Fashion trends usually don't affect my knitting, for many reasons. Handknit garments are expensive, both in materials and the time it takes to produce one. A neglected project certainly faces the danger of outlasting any fashion trend. Long after fashion trended to the next fad, the project would be sitting unfinished. Fashion trends that look wonderful on the models frequently look odd on an ordinary person frequenting the usual places--shops, parks, cafes and small town streets. For knitting, classic is a sure bet. Fresh fashion trends are a risk.
All these sensible reasons ignore the facts that I love fashion and study fashion trends with passion. Fashion magazines and fashion-based tv shows have been a staple of my entertainment since I was old enough to turn a page or tune a remote. Now I follow fashion blogs and newsfeeds as well. For years, this fascination with fashion has fueled my passion for creating, first in sewing, then crocheting, and now that I finally have adequate time to devote to such an intricate pastime, knitting. Every now and then a trendy item will work its way into my knitting queue. Most times, though, the shops where I can try on trendy items are the recipients of my fashion splurges--as long as the item couldn't be hand knit.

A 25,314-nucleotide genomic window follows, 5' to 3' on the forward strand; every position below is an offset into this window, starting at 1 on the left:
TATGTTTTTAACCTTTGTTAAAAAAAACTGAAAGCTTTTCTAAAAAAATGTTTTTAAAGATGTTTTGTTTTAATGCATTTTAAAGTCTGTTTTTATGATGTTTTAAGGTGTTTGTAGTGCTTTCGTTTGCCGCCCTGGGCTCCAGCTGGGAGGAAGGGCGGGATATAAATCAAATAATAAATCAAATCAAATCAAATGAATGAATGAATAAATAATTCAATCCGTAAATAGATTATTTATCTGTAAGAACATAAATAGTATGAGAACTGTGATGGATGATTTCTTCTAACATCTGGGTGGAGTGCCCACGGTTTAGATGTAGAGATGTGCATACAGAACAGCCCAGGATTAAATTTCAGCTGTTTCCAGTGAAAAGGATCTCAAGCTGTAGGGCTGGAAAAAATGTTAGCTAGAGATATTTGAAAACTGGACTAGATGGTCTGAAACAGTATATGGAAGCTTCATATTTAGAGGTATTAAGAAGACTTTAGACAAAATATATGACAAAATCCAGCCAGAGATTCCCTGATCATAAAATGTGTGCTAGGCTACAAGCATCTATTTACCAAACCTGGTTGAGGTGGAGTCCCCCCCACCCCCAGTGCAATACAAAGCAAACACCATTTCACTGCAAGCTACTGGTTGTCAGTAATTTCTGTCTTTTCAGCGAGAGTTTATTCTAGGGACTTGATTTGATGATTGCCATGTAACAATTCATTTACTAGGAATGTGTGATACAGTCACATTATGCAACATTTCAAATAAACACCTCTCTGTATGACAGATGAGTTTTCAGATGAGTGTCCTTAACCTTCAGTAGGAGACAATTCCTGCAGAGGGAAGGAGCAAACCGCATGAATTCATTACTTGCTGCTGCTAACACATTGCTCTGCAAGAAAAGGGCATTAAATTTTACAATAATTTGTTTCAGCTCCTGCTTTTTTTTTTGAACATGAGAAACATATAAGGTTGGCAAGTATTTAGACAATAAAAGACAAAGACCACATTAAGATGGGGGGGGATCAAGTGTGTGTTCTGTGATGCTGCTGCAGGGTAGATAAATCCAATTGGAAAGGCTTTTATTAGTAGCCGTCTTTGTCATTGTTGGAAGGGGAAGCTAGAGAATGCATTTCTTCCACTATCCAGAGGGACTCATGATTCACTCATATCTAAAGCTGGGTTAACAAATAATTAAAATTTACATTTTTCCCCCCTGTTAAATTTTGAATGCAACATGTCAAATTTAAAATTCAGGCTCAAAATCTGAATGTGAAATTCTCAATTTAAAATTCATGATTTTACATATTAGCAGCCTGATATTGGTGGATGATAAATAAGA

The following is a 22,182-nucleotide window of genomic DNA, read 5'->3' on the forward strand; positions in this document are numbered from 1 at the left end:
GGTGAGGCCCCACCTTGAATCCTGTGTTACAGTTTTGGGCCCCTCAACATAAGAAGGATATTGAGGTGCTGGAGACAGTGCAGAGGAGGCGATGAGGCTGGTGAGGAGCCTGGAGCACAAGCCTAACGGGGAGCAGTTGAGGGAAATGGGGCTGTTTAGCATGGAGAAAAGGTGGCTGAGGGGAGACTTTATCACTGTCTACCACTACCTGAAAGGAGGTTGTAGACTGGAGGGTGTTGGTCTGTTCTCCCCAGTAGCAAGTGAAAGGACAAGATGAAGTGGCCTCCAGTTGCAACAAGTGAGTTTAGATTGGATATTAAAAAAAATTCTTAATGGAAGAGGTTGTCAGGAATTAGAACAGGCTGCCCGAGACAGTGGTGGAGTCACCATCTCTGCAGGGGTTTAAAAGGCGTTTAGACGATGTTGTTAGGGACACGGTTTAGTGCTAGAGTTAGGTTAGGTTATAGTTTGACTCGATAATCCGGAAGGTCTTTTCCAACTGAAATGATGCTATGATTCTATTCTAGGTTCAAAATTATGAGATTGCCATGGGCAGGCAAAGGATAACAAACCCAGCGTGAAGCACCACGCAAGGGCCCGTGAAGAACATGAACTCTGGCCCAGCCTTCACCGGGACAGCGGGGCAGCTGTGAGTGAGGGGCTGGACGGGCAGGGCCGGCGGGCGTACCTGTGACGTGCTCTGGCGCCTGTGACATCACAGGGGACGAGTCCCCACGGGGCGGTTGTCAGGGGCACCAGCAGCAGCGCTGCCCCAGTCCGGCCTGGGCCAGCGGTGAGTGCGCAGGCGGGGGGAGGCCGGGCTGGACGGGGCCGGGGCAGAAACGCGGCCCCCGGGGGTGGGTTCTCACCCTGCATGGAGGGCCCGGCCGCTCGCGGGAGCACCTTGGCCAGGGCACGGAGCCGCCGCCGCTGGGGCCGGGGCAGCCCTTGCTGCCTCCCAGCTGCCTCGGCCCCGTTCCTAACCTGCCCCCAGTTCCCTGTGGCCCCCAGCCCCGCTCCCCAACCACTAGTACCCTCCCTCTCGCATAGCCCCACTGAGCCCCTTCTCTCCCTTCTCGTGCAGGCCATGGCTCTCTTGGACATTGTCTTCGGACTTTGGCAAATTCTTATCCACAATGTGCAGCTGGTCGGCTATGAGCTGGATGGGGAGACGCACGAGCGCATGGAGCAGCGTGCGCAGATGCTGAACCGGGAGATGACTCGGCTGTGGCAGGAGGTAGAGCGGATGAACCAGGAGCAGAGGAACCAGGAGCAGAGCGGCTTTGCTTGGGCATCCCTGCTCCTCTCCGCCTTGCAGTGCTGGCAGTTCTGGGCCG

I do try to stop myself from buying sweaters, at least worsted-weight knit sweaters, reminding myself that I have drawers full of sweaters. Instead, I use the lovely sweaters I see in the shops to motivate my knitting. Really, I find motivation everywhere, not just in the sweaters in the shops, or on the streets, or in magazines. I watch a lot of tv, even (shame) a daily soap.
To add fuel to my motivation, the soap I've watched for the past few years now has a fashion blog devoted to locating the source of the clothes worn by the cast members. That's where I found my latest sweater crush. This sweater was available at Piperlime for months, but it was really more than I'd pay for something I couldn't try on first. It gave me an idea, though, one that made me study the photos.
I had stashed silk ribbon I'd bought to knit the Printed Silk Cardigan from Interweave Spring, 2008. Though the yarn was easily acquired on sale, I postponed knitting the cardigan all this time because I didn't like the sleeves, or at least I didn't relish the prospect of knitting the sleeves in fine-gauge 1x1 ribbing. At first glance, I thought this stashed silk was the right yarn for a knock-off of a "tape-yarn" pullover. Once I studied the zoomed photos (sorry, they are no longer available and couldn't be saved), I saw that the original sweater is knit from a thick-and-thin cotton yarn. It has dropped stitches that give it drape and transparency. Once I realized it was so different from my silk yarn, both in weight and texture, I abandoned the project.
Then came deep summer, or as deep as it gets here in Colorado, and the afternoons were hot. Summer also brought me "Early Fall" Vogue Knitting, shocking me with a sweater that mimicked the vertical lines of the one I craved. #08 Lace Pullover by Julie Gaddy used a sport-weight alpaca/cotton yarn. It was just close enough in weight and drape to encourage me to try a swatch or two.